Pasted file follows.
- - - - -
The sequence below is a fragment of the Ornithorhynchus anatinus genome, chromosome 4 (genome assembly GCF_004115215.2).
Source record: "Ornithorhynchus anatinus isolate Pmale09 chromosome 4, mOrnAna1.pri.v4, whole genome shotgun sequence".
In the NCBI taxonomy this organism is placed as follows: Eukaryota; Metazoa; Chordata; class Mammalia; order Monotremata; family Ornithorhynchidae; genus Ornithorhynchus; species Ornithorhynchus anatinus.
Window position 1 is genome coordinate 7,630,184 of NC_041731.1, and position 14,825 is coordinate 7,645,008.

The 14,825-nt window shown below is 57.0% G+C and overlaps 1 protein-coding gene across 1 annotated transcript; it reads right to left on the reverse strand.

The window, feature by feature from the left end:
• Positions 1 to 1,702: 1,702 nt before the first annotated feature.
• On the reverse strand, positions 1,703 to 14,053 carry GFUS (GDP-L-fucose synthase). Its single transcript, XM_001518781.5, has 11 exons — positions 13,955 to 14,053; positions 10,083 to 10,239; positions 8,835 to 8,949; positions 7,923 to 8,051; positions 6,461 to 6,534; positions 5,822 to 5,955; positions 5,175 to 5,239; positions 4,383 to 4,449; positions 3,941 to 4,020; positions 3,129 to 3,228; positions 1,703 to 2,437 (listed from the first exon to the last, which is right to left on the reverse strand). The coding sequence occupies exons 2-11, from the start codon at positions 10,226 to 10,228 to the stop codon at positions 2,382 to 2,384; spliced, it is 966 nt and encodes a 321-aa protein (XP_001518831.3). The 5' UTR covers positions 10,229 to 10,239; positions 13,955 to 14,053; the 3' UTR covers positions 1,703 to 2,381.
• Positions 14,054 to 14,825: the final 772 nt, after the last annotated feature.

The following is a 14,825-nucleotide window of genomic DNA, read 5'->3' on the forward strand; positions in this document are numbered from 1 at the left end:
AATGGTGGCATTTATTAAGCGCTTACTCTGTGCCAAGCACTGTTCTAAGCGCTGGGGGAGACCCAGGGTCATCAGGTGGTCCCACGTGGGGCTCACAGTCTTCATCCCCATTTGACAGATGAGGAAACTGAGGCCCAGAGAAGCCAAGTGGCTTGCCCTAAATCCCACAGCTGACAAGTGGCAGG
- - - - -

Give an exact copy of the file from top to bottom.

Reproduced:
The sequence below is a fragment of the Ornithorhynchus anatinus genome, chromosome 4 (genome assembly GCF_004115215.2).
Source record: "Ornithorhynchus anatinus isolate Pmale09 chromosome 4, mOrnAna1.pri.v4, whole genome shotgun sequence".
In the NCBI taxonomy this organism is placed as follows: Eukaryota; Metazoa; Chordata; class Mammalia; order Monotremata; family Ornithorhynchidae; genus Ornithorhynchus; species Ornithorhynchus anatinus.
Window position 1 is genome coordinate 7,630,184 of NC_041731.1, and position 14,825 is coordinate 7,645,008.

The 14,825-nt window shown below is 57.0% G+C and overlaps 1 protein-coding gene across 1 annotated transcript; it reads right to left on the reverse strand.

The window, feature by feature from the left end:
• Positions 1 to 1,702: 1,702 nt before the first annotated feature.
• On the reverse strand, positions 1,703 to 14,053 carry GFUS (GDP-L-fucose synthase). Its single transcript, XM_001518781.5, has 11 exons — positions 13,955 to 14,053; positions 10,083 to 10,239; positions 8,835 to 8,949; positions 7,923 to 8,051; positions 6,461 to 6,534; positions 5,822 to 5,955; positions 5,175 to 5,239; positions 4,383 to 4,449; positions 3,941 to 4,020; positions 3,129 to 3,228; positions 1,703 to 2,437 (listed from the first exon to the last, which is right to left on the reverse strand). The coding sequence occupies exons 2-11, from the start codon at positions 10,226 to 10,228 to the stop codon at positions 2,382 to 2,384; spliced, it is 966 nt and encodes a 321-aa protein (XP_001518831.3). The 5' UTR covers positions 10,229 to 10,239; positions 13,955 to 14,053; the 3' UTR covers positions 1,703 to 2,381.
• Positions 14,054 to 14,825: the final 772 nt, after the last annotated feature.

The following is a 14,825-nucleotide window of genomic DNA, read 5'->3' on the forward strand; positions in this document are numbered from 1 at the left end:
AATGGTGGCATTTATTAAGCGCTTACTCTGTGCCAAGCACTGTTCTAAGCGCTGGGGGAGACCCAGGGTCATCAGGTGGTCCCACGTGGGGCTCACAGTCTTCATCCCCATTTGACAGATGAGGAAACTGAGGCCCAGAGAAGCCAAGTGGCTTGCCCTAAATCCCACAGCTGACAAGTGGCAGG